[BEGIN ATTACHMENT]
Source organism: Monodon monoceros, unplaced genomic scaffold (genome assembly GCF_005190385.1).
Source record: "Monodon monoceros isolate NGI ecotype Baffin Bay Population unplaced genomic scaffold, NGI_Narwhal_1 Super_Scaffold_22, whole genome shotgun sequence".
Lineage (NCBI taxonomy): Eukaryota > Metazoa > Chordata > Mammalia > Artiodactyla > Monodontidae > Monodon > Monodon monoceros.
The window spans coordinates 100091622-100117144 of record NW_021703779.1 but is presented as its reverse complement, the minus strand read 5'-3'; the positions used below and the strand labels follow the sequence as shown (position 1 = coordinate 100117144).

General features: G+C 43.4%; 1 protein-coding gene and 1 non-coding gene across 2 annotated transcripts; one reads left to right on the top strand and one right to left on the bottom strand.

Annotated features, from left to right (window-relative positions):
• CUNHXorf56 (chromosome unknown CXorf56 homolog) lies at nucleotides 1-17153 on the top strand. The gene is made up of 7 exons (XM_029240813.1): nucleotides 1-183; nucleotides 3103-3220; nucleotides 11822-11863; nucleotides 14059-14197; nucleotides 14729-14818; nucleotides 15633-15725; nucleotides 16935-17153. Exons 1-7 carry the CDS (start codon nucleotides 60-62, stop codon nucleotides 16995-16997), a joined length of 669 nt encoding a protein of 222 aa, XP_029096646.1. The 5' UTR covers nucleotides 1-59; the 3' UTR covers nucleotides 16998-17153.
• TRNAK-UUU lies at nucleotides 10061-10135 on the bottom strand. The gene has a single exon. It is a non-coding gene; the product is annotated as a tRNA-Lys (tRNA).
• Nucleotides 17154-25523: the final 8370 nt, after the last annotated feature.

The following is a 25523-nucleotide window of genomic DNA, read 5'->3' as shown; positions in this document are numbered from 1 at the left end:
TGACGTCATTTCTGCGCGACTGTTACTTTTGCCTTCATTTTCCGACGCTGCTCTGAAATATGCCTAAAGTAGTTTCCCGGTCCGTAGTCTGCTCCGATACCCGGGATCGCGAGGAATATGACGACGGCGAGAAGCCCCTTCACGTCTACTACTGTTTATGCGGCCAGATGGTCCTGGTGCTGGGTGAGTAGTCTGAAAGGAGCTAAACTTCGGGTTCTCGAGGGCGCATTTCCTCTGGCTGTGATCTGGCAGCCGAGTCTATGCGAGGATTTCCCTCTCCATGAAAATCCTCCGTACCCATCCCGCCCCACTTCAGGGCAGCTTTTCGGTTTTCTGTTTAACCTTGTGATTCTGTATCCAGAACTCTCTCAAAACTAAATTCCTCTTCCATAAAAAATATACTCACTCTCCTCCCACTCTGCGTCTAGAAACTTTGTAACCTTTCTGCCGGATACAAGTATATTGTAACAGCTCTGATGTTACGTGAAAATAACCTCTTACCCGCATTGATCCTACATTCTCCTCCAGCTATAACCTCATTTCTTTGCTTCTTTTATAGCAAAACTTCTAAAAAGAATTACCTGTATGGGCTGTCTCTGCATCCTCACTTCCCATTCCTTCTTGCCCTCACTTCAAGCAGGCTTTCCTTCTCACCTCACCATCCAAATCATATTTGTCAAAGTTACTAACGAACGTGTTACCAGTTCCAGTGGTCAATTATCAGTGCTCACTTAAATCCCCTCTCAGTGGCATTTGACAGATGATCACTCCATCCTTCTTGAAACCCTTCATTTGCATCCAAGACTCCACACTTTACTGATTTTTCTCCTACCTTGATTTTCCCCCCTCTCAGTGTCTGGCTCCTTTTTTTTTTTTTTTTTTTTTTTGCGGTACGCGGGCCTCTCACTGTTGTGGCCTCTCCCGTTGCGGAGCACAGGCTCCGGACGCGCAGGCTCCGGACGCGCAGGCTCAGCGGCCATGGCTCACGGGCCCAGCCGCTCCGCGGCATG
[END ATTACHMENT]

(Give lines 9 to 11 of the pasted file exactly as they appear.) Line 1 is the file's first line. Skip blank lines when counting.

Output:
• Nucleotides 17154-25523: the final 8370 nt, after the last annotated feature.

The following is a 25523-nucleotide window of genomic DNA, read 5'->3' as shown; positions in this document are numbered from 1 at the left end:
TGACGTCATTTCTGCGCGACTGTTACTTTTGCCTTCATTTTCCGACGCTGCTCTGAAATATGCCTAAAGTAGTTTCCCGGTCCGTAGTCTGCTCCGATACCCGGGATCGCGAGGAATATGACGACGGCGAGAAGCCCCTTCACGTCTACTACTGTTTATGCGGCCAGATGGTCCTGGTGCTGGGTGAGTAGTCTGAAAGGAGCTAAACTTCGGGTTCTCGAGGGCGCATTTCCTCTGGCTGTGATCTGGCAGCCGAGTCTATGCGAGGATTTCCCTCTCCATGAAAATCCTCCGTACCCATCCCGCCCCACTTCAGGGCAGCTTTTCGGTTTTCTGTTTAACCTTGTGATTCTGTATCCAGAACTCTCTCAAAACTAAATTCCTCTTCCATAAAAAATATACTCACTCTCCTCCCACTCTGCGTCTAGAAACTTTGTAACCTTTCTGCCGGATACAAGTATATTGTAACAGCTCTGATGTTACGTGAAAATAACCTCTTACCCGCATTGATCCTACATTCTCCTCCAGCTATAACCTCATTTCTTTGCTTCTTTTATAGCAAAACTTCTAAAAAGAATTACCTGTATGGGCTGTCTCTGCATCCTCACTTCCCATTCCTTCTTGCCCTCACTTCAAGCAGGCTTTCCTTCTCACCTCACCATCCAAATCATATTTGTCAAAGTTACTAACGAACGTGTTACCAGTTCCAGTGGTCAATTATCAGTGCTCACTTAAATCCCCTCTCAGTGGCATTTGACAGATGATCACTCCATCCTTCTTGAAACCCTTCATTTGCATCCAAGACTCCACACTTTACTGATTTTTCTCCTACCTTGATTTTCCCCCCTCTCAGTGTCTGGCTCCTTTTTTTTTTTTTTTTTTTTTTTGCGGTACGCGGGCCTCTCACTGTTGTGGCCTCTCCCGTTGCGGAGCACAGGCTCCGGACGCGCAGGCTCCGGACGCGCAGGCTCAGCGGCCATGGCTCACGGGCCCAGCCGCTCCGCGGCATG